Then word got out a few days ago that the Gold’s Gym franchise in Cusco was closing effective Sept 30. Mamacita Linda went to the gym to see what arrangements were being made for members only to find a mob of angry customers. So far there has been no agreement from Gold’s Gym to refund any partial contracts or transfer the contracts to the new gym that is set to take over the location. The next nearest Gold’s Gym is 8 hours away, so that’s not exactly an option for existing customers either. Some customers had signed 2 year agreements with Gold’s Gym Cusco as recently as 2 weeks prior to the announced closing. Surely the gym management knew they were signing customers up and taking payment up front for services they had no intention of delivering.

Every customer who came to the gym to see what arrangements were being made only ended up being hounded by Gold’s Gym staff to sign the piece of paper below, effectively saying “I acknowledge my membership is being terminated and I have no complaints with respect to the above.” In return for signing said piece of paper, the customers got a few discount coupons to the gym franchise that is set to replace Gold’s Gym. Of course, since no gym memberships ever sell at full value the discount coupons you get for giving up your entire Gold’s Gym contract are effectively worthless.

Should Gold’s Gym change their mind and do right by their customers I’ll let you know but for now it’s not looking good.

Update 10/3/2016: The new gym at Real Plaza, Smart Fit has offered Mamacita Linda a comparable membership to her previous Gold’s Gym membership at no cost for the remainder of her original Gold’s Gym contract. It’s not clear to anybody to what extent, if any, Gold’s Gym facilitated this or if it’s just “good business” on behalf of Smart Fit. The perception among customers is the latter. I’m glad that Gold’s Gym customers aren’t left with nothing but the transition was handled very poorly by the Gold’s Gym Peru franchise.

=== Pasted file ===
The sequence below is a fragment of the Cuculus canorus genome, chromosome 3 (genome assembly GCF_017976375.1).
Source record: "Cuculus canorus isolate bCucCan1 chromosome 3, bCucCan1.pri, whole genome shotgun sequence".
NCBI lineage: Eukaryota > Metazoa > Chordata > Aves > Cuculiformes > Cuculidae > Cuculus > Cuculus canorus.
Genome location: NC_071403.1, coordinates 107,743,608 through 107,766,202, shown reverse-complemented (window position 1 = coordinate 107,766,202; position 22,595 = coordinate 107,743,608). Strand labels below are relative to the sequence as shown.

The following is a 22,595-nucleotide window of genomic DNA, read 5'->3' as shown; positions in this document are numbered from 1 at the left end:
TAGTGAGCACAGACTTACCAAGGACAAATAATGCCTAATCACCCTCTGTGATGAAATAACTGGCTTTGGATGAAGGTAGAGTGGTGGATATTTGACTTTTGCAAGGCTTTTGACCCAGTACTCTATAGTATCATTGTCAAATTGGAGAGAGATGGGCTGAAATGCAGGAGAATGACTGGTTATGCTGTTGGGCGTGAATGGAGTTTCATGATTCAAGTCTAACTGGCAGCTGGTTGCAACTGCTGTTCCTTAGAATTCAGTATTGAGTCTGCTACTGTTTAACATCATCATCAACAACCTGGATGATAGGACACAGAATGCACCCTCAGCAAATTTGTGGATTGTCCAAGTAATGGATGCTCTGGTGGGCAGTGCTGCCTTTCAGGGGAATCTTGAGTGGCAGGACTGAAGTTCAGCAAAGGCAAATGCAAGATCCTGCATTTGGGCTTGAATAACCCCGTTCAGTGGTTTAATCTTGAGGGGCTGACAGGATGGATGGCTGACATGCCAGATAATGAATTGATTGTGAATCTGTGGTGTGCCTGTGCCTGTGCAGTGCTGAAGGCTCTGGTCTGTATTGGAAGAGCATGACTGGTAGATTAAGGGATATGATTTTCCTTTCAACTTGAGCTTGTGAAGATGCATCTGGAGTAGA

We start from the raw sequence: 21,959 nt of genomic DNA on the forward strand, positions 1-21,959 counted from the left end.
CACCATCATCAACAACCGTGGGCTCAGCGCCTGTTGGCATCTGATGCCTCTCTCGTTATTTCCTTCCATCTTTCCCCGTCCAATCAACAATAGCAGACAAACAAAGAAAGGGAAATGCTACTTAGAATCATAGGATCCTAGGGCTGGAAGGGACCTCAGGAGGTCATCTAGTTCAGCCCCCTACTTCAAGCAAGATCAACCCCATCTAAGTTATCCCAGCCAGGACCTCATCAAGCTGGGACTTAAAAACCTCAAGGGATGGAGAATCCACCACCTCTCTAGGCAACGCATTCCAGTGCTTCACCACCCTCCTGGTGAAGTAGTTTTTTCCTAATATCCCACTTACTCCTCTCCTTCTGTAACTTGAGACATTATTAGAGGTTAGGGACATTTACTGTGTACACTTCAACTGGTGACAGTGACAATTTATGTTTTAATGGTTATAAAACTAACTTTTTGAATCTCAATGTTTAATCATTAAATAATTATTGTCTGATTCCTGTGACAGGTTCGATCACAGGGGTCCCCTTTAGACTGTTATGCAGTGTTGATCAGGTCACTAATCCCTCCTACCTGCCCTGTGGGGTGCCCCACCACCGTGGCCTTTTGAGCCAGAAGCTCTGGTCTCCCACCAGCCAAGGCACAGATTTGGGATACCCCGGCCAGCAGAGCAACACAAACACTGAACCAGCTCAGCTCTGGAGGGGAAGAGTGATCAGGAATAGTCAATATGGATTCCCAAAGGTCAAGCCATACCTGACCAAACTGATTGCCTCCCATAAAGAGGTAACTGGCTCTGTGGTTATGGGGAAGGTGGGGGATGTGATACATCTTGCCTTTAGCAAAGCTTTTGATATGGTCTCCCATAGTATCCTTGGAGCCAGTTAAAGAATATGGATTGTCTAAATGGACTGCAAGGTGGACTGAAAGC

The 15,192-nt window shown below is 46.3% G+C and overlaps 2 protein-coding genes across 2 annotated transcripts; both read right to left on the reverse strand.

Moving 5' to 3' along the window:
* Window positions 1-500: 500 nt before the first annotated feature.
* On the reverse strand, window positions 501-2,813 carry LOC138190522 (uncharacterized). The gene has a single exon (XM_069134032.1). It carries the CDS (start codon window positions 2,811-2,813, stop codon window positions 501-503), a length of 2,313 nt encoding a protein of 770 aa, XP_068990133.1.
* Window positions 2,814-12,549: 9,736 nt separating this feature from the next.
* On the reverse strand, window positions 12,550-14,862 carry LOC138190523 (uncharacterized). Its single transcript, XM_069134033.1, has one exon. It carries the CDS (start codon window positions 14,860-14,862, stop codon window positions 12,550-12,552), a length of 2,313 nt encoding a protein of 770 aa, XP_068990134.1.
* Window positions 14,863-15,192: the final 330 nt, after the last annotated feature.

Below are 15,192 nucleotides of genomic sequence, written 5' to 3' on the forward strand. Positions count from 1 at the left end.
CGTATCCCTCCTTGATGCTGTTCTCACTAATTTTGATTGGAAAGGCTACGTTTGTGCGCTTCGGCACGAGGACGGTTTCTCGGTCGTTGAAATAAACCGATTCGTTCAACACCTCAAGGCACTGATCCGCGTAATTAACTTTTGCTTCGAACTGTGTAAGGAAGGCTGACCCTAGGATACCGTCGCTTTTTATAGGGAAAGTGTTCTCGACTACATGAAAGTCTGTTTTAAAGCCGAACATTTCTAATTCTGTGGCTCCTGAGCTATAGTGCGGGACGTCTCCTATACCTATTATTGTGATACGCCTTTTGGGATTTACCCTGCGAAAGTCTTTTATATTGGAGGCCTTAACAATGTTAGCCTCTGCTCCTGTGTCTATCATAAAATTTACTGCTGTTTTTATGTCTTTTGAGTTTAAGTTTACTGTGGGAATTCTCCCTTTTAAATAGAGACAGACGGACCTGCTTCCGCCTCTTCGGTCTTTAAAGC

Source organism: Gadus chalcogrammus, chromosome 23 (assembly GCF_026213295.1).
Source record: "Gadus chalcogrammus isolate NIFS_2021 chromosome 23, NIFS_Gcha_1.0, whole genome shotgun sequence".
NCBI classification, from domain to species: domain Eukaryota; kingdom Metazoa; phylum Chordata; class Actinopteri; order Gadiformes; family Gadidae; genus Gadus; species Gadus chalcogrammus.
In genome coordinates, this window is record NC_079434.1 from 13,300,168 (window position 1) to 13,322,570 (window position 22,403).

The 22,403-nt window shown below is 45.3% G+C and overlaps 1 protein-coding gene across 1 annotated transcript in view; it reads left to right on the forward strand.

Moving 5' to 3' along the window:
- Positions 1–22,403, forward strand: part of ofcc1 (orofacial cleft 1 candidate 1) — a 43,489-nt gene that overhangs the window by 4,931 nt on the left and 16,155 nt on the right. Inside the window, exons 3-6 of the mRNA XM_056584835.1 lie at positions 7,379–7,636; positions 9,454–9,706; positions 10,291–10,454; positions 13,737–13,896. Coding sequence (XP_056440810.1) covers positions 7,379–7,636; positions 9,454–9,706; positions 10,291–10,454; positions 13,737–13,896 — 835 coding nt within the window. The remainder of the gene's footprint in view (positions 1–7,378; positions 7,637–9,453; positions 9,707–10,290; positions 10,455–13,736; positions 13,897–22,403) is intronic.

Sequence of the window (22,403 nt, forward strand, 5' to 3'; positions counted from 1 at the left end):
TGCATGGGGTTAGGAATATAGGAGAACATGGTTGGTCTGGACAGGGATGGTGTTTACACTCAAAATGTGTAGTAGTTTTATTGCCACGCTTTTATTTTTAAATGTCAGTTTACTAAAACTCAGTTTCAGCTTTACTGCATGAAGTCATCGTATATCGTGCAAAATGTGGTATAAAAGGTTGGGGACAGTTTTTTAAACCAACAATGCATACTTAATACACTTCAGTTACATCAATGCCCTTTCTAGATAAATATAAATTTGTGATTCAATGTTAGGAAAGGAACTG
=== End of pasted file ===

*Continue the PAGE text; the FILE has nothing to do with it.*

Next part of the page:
Mama’s always right.

If you ever felt like a drunken waste of time who used to care but doesn’t anymore, just remember what Mama said. While we’re on the subject of drinking, I always recommend young people not to drink too soon, alcohol abuse is so much more meaningful when you have a family and kids.

The internet has to be the biggest disappointment of our lifetime

I know, that’s an ironic statement from a guy who writes a blog, has a couple of web sites and makes his living developing web applications, but just hear me out.

The other day I saw a young lady crossing the street, nervously carrying a big birthday cake. I’ve always envied waiters who effortlessly carry 7 plates, I’m kind of a klutz, I probably would’ve been nervous carrying a big cake like that as well. However, despite her obvious nervousness this young lady was carrying the cake with just her left hand and part of her right forearm, wedged firmly in her right hand was her smartphone.

Crossing the street in any major Peruvian city is dangerous even for a careful, healthy adult but there she was, in the middle of the street, eyes fixed on her phone, cake wobbling on her hand, her mind blissfully lost in a virtual world.

This had me thinking about the promise the internet once held. The median age in Peru is about 26, many Peruvians don’t remember a world before the internet and few know much about the first internet stock boom of the 1990s, the days of Henry Blodget’s infamous $400 target. There were so many lofty promises in those days, the internet was about to change the world. For sure the internet has changed the world but the noble promise academics and business leaders envisioned back then is nowhere to be found today.

There would be no more hunger